2020 has been a year of challenges and changes. Every organization has faced new obstacles and has scrambled to adjust operations to respond to a global pandemic. Amidst all the pandemic chaos, we’ve also seen big social shifts that reverberate at work.
These stressors and changes can cause additional challenges dealing with interpersonal issues in the workplace. Feelings of overwhelm and disconnect make it easy to react rather than to respond. Add in the challenges of engaging in productive conversations remotely and it’s not surprising that tensions might be running high.
It can be difficult to address interpersonal or behavioural concerns proactively and productively when we’re all feeling maxed out. But there’s a strong case to be made for showing compassion over criticism when tension comes up. What if, instead of criticizing, shaming, talking behind closed doors, or “calling out” our colleagues’ behaviour, performance, or attitude in the workplace when it rubs us the wrong way, we opted for empathy, openness, and a willingness to engage in a “called in” a conversation?
So how do we start “calling in” at work?
Model what you want to see
A key indicator of an organization’s culture is how well conflict is handled. And when it comes to managing conflict, part of every leaders’ job description is “teacher” and “coach”. When tension comes up, there is also a learning opportunity, and a chance to demonstrate your culture in action and model the behaviour you want to see in your teams.
Address it in the moment
Often, workplace issues linger or escalate because they aren’t addressed directly when they arise. We don’t know how to initiate conversations that make us uncomfortable, so we avoid them. By ignoring issues, we foster and perpetuate work cultures that defer to harassment complaints over respectful conversation, and we forget how to interact with each other person-to-person, as fallible humans who are still all learning. Addressing concerns in a direct, timely, and compassionate way keeps small annoyances from becoming bigger than they actually are.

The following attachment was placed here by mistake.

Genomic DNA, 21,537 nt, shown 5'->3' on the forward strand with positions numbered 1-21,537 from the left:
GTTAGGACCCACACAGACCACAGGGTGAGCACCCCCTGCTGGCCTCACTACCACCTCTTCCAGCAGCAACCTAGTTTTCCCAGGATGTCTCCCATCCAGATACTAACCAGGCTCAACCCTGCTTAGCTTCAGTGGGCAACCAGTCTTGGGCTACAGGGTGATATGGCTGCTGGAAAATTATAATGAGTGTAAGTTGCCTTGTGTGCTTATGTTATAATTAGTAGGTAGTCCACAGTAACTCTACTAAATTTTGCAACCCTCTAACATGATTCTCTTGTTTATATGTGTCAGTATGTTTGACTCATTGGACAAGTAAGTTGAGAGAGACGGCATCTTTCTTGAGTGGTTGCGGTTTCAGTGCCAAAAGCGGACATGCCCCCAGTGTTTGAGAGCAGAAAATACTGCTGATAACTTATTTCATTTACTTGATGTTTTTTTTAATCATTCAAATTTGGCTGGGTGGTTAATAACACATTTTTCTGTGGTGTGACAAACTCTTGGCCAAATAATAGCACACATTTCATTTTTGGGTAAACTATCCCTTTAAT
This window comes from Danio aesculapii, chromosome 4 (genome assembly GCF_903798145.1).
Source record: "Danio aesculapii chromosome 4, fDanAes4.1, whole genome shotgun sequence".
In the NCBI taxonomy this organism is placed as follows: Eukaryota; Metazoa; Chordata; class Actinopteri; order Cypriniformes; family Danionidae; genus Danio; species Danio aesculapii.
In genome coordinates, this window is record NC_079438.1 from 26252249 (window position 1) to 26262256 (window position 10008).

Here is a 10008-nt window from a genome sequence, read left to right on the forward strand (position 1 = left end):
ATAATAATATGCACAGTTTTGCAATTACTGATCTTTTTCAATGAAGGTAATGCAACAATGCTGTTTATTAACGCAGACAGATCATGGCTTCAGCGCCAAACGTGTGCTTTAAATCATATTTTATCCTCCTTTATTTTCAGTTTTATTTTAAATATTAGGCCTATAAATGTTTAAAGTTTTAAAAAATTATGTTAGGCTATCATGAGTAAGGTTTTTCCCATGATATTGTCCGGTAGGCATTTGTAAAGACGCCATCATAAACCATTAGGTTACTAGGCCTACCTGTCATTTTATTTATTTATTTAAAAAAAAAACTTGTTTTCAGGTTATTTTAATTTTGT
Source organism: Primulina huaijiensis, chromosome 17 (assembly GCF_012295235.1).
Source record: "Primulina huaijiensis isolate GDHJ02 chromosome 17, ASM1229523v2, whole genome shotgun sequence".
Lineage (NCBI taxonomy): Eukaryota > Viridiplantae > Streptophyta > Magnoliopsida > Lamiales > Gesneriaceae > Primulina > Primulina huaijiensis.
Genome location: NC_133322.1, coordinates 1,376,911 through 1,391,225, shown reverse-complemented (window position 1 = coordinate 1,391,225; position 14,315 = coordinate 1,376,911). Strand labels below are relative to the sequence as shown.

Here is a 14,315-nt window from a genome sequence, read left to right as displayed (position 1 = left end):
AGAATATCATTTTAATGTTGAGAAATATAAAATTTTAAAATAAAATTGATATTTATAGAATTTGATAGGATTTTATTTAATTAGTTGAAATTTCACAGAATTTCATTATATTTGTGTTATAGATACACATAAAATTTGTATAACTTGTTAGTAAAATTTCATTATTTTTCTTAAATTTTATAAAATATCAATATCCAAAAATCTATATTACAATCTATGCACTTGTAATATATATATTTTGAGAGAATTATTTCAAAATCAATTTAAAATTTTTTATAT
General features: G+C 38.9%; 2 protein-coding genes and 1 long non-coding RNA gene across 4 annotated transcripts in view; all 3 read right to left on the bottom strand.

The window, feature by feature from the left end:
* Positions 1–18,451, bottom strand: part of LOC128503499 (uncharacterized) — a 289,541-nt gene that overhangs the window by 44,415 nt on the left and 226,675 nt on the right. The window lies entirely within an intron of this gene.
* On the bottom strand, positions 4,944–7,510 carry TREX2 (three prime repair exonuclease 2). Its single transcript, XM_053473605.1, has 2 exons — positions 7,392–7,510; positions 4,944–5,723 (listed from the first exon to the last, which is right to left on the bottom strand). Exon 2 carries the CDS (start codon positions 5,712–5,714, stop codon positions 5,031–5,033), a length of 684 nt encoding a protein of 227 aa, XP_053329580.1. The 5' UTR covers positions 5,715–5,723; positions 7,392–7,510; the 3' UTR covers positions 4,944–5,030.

Get emotions in check and press “pause” if needed
Before constructive discussion can happen, emotions need to be in check. If you can’t manage an emotional swell, and you’re feeling irritated, frustrated, or just don’t have the capacity to address an issue head on, press “pause”. It’s fine to reflect and revisit the issue once your own reaction has subsided, as long as that doesn’t mean letting it fester indefinitely.
Stay curious about each party’s “why”
In every conflict, each party comes to the table with diverse sets of experiences, backgrounds, and histories that shaped their values, beliefs, and behaviours. Getting curious about the other person’s “why” can be the doorway into a constructive, positive conversation. You might not share their opinion, but you can share a mutual respect and a commitment to working together successfully.
In the words of the wise Maya Angelou, “When you know better, you do better”. This year has been challenging for everyone. As 2021 approaches, when tensions come up at work, we have a chance to give each other the benefit of the doubt by calling in instead of calling out.
Your Engaged HR Assignment:
Keep an open mind, stay curious, and take the time to know better, so that you can do better. As always, we are here to help through any of those challenges and provide interactive online workshops that help you do better.